The increasing importance of biological sciences for creating value added in many economic sectors contributed to the rise of the now popular term “bioeconomy,” referring to “the set of economic activities relating to the invention, development, production and use of biological products and processes” (OECD, 2009), which are characterized by the accent on the reduction of environmental pollution and the adoption of sustainable practices. Since new scientific advancements in Biology and Biotechnology can be applied to an increasing number of fields, the “bioeconomy” revolution is expected to provide solutions and benefits for a wide variety of human necessities, such as health care (e.g., biopharmaceuticals), agriculture (e.g., bio-pesticides), industrial processes (e.g., bio-refineries and biopolymers) and environmental sustainability (e.g., bioremediation and biofuels), in both developing and developed countries. However, what is the greatest strength of this new paradigm is also its weakness. Bioeconomy-related innovations (like many other types of “environmental innovations”) may suffer, without an appropriate public intervention, from a chronic under-provision by private businesses, since they are characterized by two kinds of positive externalities (the so-called “double externality” problem): the first one relates to the problem of knowledge spillovers and risk of imitation that affect every innovation phase; the second one is mostly related to the positive effects occurring during the (final) diffusion phase, when society (as a whole) obtains from the adoption of these innovations additional benefits (in terms of reduction of waste and energy consumption) that cannot be internalized and appropriated by the entrepreneurs who have borne the cost of their invention and development. This problem is especially salient for bioeconomy-related innovations, because of the pervasiveness of their fields of application (that may span across different industries) and because of the type of knowledge (mainly scientific and codified) they rely on. This implies that the future of bioeconomy will be heavily shaped not only by the new discoveries in the related scientific disciplines and in their applications, but also by the design and implementation of public policies (concerning, e.g., the incentives, regulations, standards, intellectual property rights, etc.) and by the emergence of new markets and business models requiring actors with novel, advanced and heterogeneous competences.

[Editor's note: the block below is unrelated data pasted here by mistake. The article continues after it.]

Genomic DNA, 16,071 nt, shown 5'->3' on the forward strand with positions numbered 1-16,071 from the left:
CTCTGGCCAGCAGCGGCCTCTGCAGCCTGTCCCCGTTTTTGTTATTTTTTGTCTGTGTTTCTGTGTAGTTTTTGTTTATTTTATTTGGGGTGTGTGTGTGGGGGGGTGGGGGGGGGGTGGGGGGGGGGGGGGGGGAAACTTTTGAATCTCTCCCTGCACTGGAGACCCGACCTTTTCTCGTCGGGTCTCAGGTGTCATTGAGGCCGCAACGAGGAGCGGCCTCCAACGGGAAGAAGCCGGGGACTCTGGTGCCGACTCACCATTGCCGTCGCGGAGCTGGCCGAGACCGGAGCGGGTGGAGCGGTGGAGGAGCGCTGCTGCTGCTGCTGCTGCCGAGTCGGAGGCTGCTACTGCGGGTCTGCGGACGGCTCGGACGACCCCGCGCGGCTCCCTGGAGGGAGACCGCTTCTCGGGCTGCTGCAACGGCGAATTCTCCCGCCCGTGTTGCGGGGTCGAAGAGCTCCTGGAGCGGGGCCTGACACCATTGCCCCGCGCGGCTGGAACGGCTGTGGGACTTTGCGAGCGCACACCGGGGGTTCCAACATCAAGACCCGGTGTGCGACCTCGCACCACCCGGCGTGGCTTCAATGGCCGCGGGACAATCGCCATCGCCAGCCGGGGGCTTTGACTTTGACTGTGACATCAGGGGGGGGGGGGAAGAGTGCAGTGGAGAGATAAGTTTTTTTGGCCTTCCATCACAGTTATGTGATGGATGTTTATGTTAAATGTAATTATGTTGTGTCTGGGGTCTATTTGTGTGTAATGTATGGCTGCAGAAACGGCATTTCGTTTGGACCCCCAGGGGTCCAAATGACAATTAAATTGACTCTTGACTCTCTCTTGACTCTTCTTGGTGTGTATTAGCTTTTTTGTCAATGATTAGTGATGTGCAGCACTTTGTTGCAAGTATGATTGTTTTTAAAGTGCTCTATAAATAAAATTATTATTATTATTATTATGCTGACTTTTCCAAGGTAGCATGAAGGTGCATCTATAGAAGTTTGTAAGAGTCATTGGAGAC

Raffaello Seri
Raffaello Seri
Professor of Econometrics

My research interests include statistics, numerical analysis, operations research, psychology, economics and management.